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California 4-year-old dies, twin brother critical after being pulled from backyard pool

A California 4-year-old boy has died, and his twin brother remains in critical condition after the pair were discovered unresponsive in a pool on Friday, officials said.

The incident happened around 10:30 a.m. in the backyard of a home on Des Moines Avenue in Porter Ranch, a suburb of Los Angeles located in the northwest San Fernando Valley, the Los Angeles Fire Department said.

When the twin boys were reportedly found face-down in the pool, fire department dispatchers provided CPR guidance over the phone to people at the scene as first responders raced to the home.

Firefighters and paramedics arrived at the scene to continue advanced life support and rushed the brothers and their parents to the pediatric trauma center at Northridge Hospital.

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Officials said the twin brothers were found unresponsive in the backyard swimming pool of a home in the Porter Ranch neighborhood of Los Angeles. (FOX11 Los Angeles KTTV)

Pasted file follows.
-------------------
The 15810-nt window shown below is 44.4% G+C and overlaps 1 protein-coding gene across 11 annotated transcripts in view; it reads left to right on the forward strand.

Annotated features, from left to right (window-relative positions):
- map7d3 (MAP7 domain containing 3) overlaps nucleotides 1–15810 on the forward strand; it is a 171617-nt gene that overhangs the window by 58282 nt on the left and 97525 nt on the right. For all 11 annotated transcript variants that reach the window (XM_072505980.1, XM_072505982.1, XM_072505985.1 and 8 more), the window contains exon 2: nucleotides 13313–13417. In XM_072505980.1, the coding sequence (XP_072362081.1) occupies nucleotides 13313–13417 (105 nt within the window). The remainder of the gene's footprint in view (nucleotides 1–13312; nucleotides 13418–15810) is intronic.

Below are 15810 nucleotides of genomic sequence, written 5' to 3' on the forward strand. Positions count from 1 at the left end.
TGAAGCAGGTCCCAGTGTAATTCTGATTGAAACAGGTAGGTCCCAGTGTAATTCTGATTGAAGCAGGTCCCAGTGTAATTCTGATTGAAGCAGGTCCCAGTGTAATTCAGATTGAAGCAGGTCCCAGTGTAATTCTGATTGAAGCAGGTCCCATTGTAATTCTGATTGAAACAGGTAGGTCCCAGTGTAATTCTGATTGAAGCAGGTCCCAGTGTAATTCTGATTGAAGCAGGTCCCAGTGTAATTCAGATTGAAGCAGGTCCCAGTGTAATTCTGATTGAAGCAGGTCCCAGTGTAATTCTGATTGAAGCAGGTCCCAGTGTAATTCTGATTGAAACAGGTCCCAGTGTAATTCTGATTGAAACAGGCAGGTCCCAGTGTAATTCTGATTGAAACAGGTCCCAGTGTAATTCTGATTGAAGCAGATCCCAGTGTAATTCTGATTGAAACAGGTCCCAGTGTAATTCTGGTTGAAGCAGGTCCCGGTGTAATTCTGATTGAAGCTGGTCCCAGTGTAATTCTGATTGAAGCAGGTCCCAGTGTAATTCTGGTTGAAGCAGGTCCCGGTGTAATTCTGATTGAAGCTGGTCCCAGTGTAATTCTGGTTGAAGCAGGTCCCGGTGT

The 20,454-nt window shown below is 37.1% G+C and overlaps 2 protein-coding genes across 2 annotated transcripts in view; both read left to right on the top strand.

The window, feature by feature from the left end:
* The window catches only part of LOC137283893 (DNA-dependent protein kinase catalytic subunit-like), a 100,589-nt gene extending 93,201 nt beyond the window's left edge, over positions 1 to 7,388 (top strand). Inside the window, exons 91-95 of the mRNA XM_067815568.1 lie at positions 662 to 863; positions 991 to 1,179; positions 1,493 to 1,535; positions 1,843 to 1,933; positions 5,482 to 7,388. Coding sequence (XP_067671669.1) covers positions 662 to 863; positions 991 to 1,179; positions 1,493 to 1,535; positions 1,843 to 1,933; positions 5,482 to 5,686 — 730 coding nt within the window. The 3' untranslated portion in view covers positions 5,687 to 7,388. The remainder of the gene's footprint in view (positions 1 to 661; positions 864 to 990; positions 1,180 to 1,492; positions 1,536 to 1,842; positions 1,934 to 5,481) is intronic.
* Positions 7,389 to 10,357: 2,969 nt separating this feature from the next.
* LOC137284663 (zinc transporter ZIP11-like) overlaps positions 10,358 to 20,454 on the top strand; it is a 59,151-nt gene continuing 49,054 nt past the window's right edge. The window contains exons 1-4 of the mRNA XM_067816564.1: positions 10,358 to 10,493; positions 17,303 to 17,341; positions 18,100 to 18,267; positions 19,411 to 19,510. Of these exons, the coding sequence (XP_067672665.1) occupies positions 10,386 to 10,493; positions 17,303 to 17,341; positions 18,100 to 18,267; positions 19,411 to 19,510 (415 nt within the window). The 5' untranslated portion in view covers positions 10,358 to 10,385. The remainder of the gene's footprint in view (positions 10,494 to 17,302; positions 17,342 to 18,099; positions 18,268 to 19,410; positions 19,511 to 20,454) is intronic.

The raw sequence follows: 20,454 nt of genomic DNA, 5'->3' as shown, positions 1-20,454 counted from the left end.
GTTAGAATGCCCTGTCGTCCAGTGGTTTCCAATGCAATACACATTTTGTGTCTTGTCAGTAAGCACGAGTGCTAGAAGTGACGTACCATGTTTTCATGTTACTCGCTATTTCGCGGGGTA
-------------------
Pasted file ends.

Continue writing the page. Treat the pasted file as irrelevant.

One boy was in critical condition while the other was in grave condition, fire officials said.

aerials of homes in Porter Ranch

The incident was reported at a home in Porter Ranch around 10:30 a.m. Friday. (FOX11 Los Angeles KTTV)

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One brother later died at the hospital, FOX11 Los Angeles reported.

Police said there is nothing indicating a criminal matter and believe the tragedy was an accident.

police car outside home in Porter Ranch

One brother died at a hospital while the other remains critical, according to KTTV. (FOX11 Los Angeles KTTV)

In the U.S., more children ages 1 to 4 die from drowning than any other cause of death, with most drownings in that age range occurring in swimming pools, according to the Centers for Disease Control and Prevention (CDC). 

The agency says that learning how to swim and supervising children can reduce the risks of drowning deaths.

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As the weather warms ahead of summer, Los Angeles fire officials urged pool owners to have a water supervisor to keep an eye on children, erect a proper barrier around the pool, learn CPR, and to always check pools first if a child goes missing.

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